Taco Bell and Old Spice recently interacted with each other on Twitter, as reported by PR Daily. When Old Spice tweeted “Why is it that ‘fire sauce’ isn’t made with any real fire? Seems like false advertising,” Taco Bell tweeted a response to the mention of their product, “@OldSpice Is your deodorant made with really old spices?”
I was surprised when I first read the posts, but it also made sense. If Facebook and Twitter users often mention brands and friends in their Facebook posts and tweets, why shouldn’t companies also interact with other brands online? It seems like it would be a common practice, yet it is so uncommon that two brands exchanging briefly on Twitter is a “newsworthy” story.
This exchange sparked the question: Are brands finally catching up to the more casual atmosphere on social media? While many brands have been figuring out how to voice their personality online, others are still wearing the wrong clothes. Many brands try to avoid a conversational tone on social media, but find it hard to connect with customers.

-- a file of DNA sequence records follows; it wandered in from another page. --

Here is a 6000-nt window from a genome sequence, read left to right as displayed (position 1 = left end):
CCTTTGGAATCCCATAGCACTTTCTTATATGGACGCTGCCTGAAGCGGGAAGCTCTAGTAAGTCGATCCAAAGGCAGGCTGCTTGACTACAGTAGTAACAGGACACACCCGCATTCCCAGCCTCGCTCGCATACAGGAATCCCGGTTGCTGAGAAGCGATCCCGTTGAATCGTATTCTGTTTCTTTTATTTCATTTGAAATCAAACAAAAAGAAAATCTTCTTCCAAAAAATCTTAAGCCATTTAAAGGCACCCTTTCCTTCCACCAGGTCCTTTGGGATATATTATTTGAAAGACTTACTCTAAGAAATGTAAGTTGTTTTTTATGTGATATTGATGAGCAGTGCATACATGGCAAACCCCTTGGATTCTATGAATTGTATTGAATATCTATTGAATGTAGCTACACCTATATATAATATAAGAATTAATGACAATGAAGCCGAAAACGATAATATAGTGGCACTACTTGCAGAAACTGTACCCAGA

It is important to determine the right voice and tone for your brand so that it reaches your audience effectively. To reach more potential customers, some brands may want to consider interacting with other brands as part of their social media strategy. While the interaction must be appropriate – for example, a baby clothing company probably wouldn’t interact with a nightclub – reaching out to other brands occasionally may make your brand seem more human. For example, Taco Bell and Old Spice have two completely different products, yet they have a similar audience, which makes them a good fit.
After determining which brands might be a good fit for your company, give it a try and start a conversation. While it shouldn’t be forced, you just might make a new friend – which may lead them to mentioning your company with their followers.
Has your company ever started a conversation with another brand on social media?
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